Obama's Collectivist Response to the Sikh Temple Shooting

Robert Stephenson III
President Obama gave himself away as a collectivist in response to Sunday's mass shooting at a Sikh Temple in Wisconsin.  Obama advised us all that we need to do some "soul searching" in order to reduce gun violence.

Much like Obama's now infamous "You didn't build that" speech, this comment says a great deal about the President's collectivist philosophy.  Collectivism boils down to one basic idea, that no individual is responsible for anything alone.  This is a common philosophy on the political left, but few realize how sinister and damaging a philosophy like this is to a society. 

Collectivism is damaging to society because it invokes and requires the absence of responsibility. Wade Michael Page, the man responsible for the Sikh Temple shooting was by all accounts a crazed madman with ties to neo-Nazi punk bands.  He acted alone, and should be held singularly responsible for the atrocities he committed.  The vast majority of Americans have no involvement in, and are appalled by ideas of white supremacy.  And of course, mass murder is far beyond anything that Americans would consider a rational course of action.

Not so, according to Obama's collectivist philosophy.  Soul searching is needed because no one individual can be responsible for anything, whether good or bad.  We are all responsible for what happened in Wisconsin.  This is why collectivism is sinister; it takes responsibility for terrible things away from evil people like Wade Michael Page, and gives it to honest and decent people who have nothing to do with it. 

Collectivism can go the other way too.  When the President told business owners that they "Didn't build that," he took responsibility for their achievements away from them, and gave it to people who had nothing to do with it.  Collectivism rewards failure and achievement equally, and so takes away the incentive to succeed.  This is the kind of attitude that slowly erodes the fabric of an industrious society.  It doesn't make any sense, logically or morally, to punish success and reward failure.

The strength of the American society rests on the shoulders of responsible, free citizens.  There is no collective salvation; it's a progressive fantasy with no basis in reality.  At the end of the day, individuals make their own decisions, and cannot be held responsible for the actions of those whom they have no connection to.  A moral, law-abiding American does not need to search his soul because of the actions of a lone gunman.  The only people who are not responsible for themselves are those who are not free to make their own decisions.  This means that collectivism is not compatible with human freedom, and therefore has no place in an American society, a society which is grounded in the principles of liberty and individuality.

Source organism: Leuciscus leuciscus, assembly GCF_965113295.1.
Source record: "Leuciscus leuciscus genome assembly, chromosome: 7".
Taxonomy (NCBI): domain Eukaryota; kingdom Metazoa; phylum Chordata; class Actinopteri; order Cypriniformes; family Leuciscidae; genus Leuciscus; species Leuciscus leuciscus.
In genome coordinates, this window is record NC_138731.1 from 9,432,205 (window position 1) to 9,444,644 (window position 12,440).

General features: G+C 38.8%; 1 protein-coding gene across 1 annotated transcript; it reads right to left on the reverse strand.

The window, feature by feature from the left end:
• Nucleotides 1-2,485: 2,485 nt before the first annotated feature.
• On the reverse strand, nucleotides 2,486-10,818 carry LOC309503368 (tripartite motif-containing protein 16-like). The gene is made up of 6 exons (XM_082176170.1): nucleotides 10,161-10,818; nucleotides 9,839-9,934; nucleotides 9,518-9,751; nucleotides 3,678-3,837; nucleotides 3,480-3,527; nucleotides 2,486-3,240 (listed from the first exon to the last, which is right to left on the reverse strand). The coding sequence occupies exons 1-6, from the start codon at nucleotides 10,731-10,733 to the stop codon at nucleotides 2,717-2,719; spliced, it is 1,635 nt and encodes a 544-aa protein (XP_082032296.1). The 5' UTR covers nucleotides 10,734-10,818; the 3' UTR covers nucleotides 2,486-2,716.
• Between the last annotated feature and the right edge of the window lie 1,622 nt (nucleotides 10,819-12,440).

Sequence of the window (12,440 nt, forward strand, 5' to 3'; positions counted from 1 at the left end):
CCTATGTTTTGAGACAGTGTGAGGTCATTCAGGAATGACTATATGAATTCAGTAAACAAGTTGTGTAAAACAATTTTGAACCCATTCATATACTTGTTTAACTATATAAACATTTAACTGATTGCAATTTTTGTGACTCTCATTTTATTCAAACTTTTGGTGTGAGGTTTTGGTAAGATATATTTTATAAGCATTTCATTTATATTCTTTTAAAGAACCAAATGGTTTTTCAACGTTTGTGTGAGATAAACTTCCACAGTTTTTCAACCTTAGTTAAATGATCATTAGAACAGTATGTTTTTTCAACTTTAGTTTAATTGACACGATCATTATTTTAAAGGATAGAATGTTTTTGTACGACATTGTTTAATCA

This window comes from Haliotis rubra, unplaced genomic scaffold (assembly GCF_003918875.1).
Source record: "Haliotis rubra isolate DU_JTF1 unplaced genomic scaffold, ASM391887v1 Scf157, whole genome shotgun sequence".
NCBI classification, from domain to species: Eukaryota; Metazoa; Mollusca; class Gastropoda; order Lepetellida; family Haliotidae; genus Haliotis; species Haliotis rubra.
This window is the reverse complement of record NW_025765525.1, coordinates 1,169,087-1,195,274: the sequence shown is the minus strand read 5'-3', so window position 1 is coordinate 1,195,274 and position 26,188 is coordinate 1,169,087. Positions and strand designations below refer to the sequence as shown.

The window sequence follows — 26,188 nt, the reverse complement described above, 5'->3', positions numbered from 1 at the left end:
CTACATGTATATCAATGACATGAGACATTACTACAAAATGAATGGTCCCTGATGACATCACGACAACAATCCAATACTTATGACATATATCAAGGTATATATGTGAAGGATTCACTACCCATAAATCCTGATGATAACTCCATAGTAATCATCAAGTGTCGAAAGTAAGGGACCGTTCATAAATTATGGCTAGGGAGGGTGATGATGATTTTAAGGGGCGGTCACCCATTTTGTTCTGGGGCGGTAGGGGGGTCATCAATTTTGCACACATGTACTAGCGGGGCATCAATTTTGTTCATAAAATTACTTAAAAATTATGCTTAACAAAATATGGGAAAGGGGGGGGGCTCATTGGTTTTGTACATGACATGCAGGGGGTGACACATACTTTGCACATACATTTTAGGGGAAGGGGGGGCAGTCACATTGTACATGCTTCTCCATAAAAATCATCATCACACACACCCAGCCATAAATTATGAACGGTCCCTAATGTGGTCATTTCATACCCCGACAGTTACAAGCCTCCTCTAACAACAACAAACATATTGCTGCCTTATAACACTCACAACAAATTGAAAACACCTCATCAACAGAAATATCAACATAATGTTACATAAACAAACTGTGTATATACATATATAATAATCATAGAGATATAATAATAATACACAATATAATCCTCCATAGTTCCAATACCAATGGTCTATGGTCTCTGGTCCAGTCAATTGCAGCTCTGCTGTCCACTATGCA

President Obama gave himself away as a collectivist in response to Sunday's mass shooting at a Sikh Temple in Wisconsin.  Obama advised us all that we need to do some "soul searching" in order to reduce gun violence.

Much like Obama's now infamous "You didn't build that" speech, this comment says a great deal about the President's collectivist philosophy.  Collectivism boils down to one basic idea, that no individual is responsible for anything alone.  This is a common philosophy on the political left, but few realize how sinister and damaging a philosophy like this is to a society. 

Collectivism is damaging to society because it invokes and requires the absence of responsibility. Wade Michael Page, the man responsible for the Sikh Temple shooting was by all accounts a crazed madman with ties to neo-Nazi punk bands.  He acted alone, and should be held singularly responsible for the atrocities he committed.  The vast majority of Americans have no involvement in, and are appalled by ideas of white supremacy.  And of course, mass murder is far beyond anything that Americans would consider a rational course of action.

Not so, according to Obama's collectivist philosophy.  Soul searching is needed because no one individual can be responsible for anything, whether good or bad.  We are all responsible for what happened in Wisconsin.  This is why collectivism is sinister; it takes responsibility for terrible things away from evil people like Wade Michael Page, and gives it to honest and decent people who have nothing to do with it. 

Collectivism can go the other way too.  When the President told business owners that they "Didn't build that," he took responsibility for their achievements away from them, and gave it to people who had nothing to do with it.  Collectivism rewards failure and achievement equally, and so takes away the incentive to succeed.  This is the kind of attitude that slowly erodes the fabric of an industrious society.  It doesn't make any sense, logically or morally, to punish success and reward failure.

The strength of the American society rests on the shoulders of responsible, free citizens.  There is no collective salvation; it's a progressive fantasy with no basis in reality.  At the end of the day, individuals make their own decisions, and cannot be held responsible for the actions of those whom they have no connection to.  A moral, law-abiding American does not need to search his soul because of the actions of a lone gunman.  The only people who are not responsible for themselves are those who are not free to make their own decisions.  This means that collectivism is not compatible with human freedom, and therefore has no place in an American society, a society which is grounded in the principles of liberty and individuality.